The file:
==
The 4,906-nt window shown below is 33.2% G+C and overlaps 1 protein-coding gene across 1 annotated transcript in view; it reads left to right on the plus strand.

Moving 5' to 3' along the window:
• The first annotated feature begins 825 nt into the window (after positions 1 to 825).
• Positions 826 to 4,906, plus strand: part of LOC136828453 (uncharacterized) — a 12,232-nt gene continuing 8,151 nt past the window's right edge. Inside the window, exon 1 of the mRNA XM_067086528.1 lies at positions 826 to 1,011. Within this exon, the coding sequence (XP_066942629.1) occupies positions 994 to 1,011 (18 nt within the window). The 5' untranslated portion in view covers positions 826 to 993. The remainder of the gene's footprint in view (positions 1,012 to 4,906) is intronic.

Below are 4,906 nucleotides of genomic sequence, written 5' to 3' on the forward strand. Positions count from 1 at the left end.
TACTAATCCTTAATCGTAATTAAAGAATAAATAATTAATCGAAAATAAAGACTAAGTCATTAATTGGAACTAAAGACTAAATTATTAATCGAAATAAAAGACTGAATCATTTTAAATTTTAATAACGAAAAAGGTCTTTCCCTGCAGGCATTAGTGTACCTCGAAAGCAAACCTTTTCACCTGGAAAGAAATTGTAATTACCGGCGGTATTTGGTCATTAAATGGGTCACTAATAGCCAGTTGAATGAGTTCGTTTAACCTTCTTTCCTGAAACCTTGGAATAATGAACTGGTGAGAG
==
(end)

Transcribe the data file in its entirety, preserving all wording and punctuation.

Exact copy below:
The 4,906-nt window shown below is 33.2% G+C and overlaps 1 protein-coding gene across 1 annotated transcript in view; it reads left to right on the plus strand.

Moving 5' to 3' along the window:
• The first annotated feature begins 825 nt into the window (after positions 1 to 825).
• Positions 826 to 4,906, plus strand: part of LOC136828453 (uncharacterized) — a 12,232-nt gene continuing 8,151 nt past the window's right edge. Inside the window, exon 1 of the mRNA XM_067086528.1 lies at positions 826 to 1,011. Within this exon, the coding sequence (XP_066942629.1) occupies positions 994 to 1,011 (18 nt within the window). The 5' untranslated portion in view covers positions 826 to 993. The remainder of the gene's footprint in view (positions 1,012 to 4,906) is intronic.

Below are 4,906 nucleotides of genomic sequence, written 5' to 3' on the forward strand. Positions count from 1 at the left end.
TACTAATCCTTAATCGTAATTAAAGAATAAATAATTAATCGAAAATAAAGACTAAGTCATTAATTGGAACTAAAGACTAAATTATTAATCGAAATAAAAGACTGAATCATTTTAAATTTTAATAACGAAAAAGGTCTTTCCCTGCAGGCATTAGTGTACCTCGAAAGCAAACCTTTTCACCTGGAAAGAAATTGTAATTACCGGCGGTATTTGGTCATTAAATGGGTCACTAATAGCCAGTTGAATGAGTTCGTTTAACCTTCTTTCCTGAAACCTTGGAATAATGAACTGGTGAGAG